Mount Prospect flood victims demand answers from village

When the storm hit on July 23, Mount Prospect resident Fran Zalewski went into a panic.

A few years ago, her basement flooded with sewage water, and when she saw water gathering in the street this summer, she knew it was happening again. Despite Zalewski's three sump pumps, sewage water flooded her basement and ruined everything in its path, she said.

More than 50 people came to Tuesday's village board meeting with similar horror stories. Many said they were upset with lack of response, lack of communication and lack of assistance; everyone wanted answers.

Village officials attributed the significant flooding to the sewer system being overwhelmed by the record-breaking rainfall. Trustee Steven Polit cited the Mount Prospect Historical Society and said the village was originally a marshy area and, while it isn't considered a floodplain, is prone to flooding.

Residents shared stories of “lackadaisical” public works crews who refused to help or even acknowledge residents. Mayor Irvana Wilks explained it is the village's policy for crews to work on public property only, but she recognized it might be something to talk about in the future.

Several residents also mentioned hearing about a rumored valve that, when opened, would allow more stormwater to drain.

Village Manager Michael Janonis denied the existence of any valve, but he said there is a deep tunnel managed by the Metropolitan Water Reclamation District of Greater Chicago that holds sewage water.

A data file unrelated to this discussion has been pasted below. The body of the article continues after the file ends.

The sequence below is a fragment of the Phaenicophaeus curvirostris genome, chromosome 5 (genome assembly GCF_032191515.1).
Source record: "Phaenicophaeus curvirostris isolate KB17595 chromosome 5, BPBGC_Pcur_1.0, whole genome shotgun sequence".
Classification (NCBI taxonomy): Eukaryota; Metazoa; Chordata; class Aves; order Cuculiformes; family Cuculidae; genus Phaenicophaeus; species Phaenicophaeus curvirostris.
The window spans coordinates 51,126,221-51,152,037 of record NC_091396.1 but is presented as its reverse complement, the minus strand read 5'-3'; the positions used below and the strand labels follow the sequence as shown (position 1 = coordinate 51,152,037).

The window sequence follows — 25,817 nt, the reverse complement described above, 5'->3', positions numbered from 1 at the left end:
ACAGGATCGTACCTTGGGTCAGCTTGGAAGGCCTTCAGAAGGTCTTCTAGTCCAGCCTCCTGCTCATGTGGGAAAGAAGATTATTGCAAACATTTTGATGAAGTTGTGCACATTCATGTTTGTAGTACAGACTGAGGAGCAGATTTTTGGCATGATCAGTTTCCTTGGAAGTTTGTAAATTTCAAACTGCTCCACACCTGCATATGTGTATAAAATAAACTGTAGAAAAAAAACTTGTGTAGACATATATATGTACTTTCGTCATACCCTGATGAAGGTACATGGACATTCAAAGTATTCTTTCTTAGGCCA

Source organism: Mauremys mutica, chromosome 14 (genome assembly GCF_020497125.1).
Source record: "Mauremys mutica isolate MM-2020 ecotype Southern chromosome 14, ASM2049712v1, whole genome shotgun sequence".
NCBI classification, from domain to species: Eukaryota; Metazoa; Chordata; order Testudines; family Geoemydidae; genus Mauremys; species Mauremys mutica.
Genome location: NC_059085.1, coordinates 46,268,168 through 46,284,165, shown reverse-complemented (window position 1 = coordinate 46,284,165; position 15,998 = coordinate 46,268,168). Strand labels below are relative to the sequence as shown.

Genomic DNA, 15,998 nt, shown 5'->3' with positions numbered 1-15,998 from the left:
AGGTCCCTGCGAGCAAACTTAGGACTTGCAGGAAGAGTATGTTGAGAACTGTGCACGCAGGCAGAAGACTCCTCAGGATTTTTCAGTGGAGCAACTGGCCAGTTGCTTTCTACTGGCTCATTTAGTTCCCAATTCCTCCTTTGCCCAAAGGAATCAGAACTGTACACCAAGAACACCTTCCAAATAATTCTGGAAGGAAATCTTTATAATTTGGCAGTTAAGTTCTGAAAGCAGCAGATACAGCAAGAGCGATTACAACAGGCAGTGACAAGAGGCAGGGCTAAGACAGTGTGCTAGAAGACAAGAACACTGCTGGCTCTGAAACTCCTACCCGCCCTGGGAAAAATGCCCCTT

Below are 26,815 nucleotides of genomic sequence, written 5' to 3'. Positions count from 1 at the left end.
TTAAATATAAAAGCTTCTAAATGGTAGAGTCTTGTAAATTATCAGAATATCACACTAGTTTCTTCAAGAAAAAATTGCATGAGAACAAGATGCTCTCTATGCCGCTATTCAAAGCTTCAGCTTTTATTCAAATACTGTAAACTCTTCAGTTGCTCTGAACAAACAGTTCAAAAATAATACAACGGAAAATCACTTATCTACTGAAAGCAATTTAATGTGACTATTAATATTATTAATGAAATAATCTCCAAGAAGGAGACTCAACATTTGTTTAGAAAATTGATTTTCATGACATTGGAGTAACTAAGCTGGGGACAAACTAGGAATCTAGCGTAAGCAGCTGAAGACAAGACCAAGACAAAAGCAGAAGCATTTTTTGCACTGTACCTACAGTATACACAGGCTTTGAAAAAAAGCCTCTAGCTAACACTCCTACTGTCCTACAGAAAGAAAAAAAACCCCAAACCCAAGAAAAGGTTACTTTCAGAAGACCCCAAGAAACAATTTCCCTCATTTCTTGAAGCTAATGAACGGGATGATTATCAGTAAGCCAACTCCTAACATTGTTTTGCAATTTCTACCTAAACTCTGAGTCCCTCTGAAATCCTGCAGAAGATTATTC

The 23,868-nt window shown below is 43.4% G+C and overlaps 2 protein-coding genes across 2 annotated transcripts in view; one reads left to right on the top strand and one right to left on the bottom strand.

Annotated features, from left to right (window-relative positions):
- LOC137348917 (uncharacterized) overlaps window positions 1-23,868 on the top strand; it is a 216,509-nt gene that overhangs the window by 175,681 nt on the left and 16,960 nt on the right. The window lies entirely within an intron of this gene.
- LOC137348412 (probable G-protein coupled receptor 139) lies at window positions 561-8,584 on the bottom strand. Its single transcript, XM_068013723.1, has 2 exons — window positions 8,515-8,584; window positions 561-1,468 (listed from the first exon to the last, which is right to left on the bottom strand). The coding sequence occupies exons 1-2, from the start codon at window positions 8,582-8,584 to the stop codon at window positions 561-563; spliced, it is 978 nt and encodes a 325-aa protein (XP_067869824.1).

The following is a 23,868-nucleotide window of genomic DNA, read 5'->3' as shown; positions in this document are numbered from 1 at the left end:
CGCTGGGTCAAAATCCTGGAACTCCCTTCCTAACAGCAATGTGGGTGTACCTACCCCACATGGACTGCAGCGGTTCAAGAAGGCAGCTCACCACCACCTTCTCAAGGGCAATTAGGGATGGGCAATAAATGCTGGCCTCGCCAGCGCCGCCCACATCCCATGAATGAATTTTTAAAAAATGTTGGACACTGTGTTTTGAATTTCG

Janonis emphasized that the village has no access to opening the gates of the deep tunnel, and when they are opened, sewage water is drained into Lake Michigan.

Residents looked to the board for direction as to what to do next, and board members recommended residents call the public works department and report flooding so that the village can understand what areas have problems.

Wilks added that her own basement floods and said, for that reason, she chooses not to have carpeting or anything of importance in her basement.

“As a person who lives in Mount Prospect, basement flooding is a regular occurrence — it's just the way it is,” Wilks said.

For more than three hours, residents spoke about the problems they experienced. Stories varied from resident to resident, but everyone had the same message — something needs to be done.

Each trustee thanked residents for their input. Trustee John Korn said he would like the board will discuss several things brought up in the meeting, including assisting with the pumping of basements, waiving permits for repairing damage and potentially offering financial help to residents.

Officials said the board would have another meeting with residents to address flooding.